D.C. lobbyists do the heavy lifting, saving home town folks the back aches
Most of us have ended up on congressional mailing lists. Issues large and small provoke the incessant emails warning of dire consequences unless we immediately cough up cash. The requests hit breakneck speed preceding elections and the release of quarterly reports, where a competitive showing is crucial to incumbents seeking reelection and desirous of quashing upstart challengers.
But how much do they actually need us? Are the home folks of either party the backbone of incumbent’s revenue streams?
As dedicated observers of the political scene, our interest was piqued as we stumbled onto MapLight, a newly launched site that promotes itself as “Revealing Money’s Influence on Politics.” Check out the golden links along the top of the home page.
There is an abundance of fascinating information here which we have just begun to examine.
Among the items that provided a chuckle was this dual list (House and Senate) showing who gets the most money from the agricultural chemicals companies.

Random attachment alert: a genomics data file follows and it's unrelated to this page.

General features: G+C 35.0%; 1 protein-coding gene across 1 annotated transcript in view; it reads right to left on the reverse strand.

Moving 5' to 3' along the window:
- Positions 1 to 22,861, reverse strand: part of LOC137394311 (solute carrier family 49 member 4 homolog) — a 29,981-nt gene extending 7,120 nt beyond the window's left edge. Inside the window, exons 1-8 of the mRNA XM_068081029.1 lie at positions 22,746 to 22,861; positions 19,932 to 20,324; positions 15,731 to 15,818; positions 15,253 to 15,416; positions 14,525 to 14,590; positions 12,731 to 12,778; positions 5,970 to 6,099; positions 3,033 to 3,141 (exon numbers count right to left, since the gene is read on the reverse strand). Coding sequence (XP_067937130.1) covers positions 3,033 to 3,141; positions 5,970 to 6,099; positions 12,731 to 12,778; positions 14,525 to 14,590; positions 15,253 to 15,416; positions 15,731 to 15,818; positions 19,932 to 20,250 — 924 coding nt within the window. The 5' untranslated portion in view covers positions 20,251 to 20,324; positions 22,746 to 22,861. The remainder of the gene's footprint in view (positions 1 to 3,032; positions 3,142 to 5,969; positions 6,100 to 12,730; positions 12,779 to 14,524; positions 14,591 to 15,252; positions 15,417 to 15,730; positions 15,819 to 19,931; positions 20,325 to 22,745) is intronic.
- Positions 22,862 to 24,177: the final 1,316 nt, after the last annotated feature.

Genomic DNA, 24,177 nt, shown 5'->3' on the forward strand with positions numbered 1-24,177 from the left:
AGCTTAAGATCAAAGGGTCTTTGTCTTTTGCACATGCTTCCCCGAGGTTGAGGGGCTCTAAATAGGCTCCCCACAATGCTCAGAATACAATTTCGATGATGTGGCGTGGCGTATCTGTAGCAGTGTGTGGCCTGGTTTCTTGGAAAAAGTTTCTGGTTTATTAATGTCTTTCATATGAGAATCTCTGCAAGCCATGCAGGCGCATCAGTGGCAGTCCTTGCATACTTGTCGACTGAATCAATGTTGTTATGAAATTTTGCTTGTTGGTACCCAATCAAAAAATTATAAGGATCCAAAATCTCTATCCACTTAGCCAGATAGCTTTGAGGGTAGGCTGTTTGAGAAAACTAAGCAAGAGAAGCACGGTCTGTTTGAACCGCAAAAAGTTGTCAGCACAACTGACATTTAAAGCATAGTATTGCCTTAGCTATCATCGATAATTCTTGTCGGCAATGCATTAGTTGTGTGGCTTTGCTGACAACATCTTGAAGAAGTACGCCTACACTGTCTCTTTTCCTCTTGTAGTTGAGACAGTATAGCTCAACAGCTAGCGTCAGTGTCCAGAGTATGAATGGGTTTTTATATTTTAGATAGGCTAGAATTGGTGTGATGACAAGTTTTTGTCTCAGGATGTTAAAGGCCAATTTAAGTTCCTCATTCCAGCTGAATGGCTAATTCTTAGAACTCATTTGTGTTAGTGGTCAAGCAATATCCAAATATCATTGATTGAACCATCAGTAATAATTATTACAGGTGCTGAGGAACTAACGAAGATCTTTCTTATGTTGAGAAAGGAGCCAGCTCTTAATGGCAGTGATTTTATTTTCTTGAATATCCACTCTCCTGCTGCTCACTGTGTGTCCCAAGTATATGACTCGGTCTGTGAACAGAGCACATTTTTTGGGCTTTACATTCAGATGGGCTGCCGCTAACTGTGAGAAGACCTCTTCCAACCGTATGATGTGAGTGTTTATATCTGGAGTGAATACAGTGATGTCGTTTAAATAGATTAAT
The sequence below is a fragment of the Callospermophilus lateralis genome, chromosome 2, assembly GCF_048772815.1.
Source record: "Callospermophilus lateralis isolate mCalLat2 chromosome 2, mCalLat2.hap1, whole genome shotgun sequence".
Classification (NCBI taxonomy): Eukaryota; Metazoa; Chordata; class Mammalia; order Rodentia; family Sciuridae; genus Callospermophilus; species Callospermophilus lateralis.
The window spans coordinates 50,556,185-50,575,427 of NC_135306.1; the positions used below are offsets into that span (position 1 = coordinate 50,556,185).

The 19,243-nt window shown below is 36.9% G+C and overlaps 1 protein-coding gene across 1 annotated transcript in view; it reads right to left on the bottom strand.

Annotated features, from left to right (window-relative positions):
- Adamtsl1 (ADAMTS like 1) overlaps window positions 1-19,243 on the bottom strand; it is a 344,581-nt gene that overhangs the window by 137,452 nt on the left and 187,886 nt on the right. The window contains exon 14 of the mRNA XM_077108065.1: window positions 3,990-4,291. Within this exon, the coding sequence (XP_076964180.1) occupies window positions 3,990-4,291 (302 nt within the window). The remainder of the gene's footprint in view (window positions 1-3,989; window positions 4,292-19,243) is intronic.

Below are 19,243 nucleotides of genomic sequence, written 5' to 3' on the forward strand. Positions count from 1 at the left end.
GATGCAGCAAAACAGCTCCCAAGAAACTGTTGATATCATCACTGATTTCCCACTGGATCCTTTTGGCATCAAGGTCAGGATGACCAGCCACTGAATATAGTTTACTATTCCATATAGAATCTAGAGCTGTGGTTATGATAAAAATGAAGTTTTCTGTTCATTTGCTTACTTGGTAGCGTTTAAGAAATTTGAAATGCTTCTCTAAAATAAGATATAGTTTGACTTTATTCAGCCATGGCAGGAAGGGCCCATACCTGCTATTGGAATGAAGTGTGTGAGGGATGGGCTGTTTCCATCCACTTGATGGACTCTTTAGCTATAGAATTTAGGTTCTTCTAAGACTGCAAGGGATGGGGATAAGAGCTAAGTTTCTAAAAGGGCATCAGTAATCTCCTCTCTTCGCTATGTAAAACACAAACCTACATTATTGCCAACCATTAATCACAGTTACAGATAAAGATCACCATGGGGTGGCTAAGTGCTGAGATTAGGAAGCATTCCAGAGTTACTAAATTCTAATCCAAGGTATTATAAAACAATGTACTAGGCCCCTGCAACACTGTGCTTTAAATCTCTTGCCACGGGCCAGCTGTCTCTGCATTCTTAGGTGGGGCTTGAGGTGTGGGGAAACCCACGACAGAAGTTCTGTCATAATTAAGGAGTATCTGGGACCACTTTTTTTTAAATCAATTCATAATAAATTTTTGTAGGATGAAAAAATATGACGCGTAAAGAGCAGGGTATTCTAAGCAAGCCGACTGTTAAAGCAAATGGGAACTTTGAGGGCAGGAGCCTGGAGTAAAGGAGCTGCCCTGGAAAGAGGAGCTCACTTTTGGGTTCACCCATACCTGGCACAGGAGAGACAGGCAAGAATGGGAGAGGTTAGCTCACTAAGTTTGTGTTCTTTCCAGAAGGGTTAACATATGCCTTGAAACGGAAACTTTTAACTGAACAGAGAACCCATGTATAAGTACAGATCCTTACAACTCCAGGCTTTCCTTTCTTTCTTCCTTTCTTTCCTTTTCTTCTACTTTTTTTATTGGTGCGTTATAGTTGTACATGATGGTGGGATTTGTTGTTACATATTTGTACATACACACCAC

Who’da guessed John McCain, who is legendary for spreading manure, would be a top recipient of the fertilizer industry?
Take a minute to read the Research Guide and look into the navigation tools —- especially those that show the correlation between donations to politicians and the corresponding favorable votes they cast. It’s all there on “Contributions By Vote.”
“Money Near Votes” shows all contributions given within days, weeks, or months of a vote, and the effect of that dough on voting yes or no.
You’ll want to check out any House or Senate member here and see who their major donors are and how much they give. Incumbency pays well, which is why it’s so difficult to oust entrenched Washington players.
Another intriguing site revealing the political money trail is the Sunlight Foundation. Its home page, Political Party Time, has this compelling intro:
“From the early hours of the morning until late in the evening, politicians are breaking bread and sipping cocktails with donors. Sunlight’s Party Time lets you know who’s fundraising and where.”
Not surprisingly, a good portion of the fundraising takes place in Washington, D.C.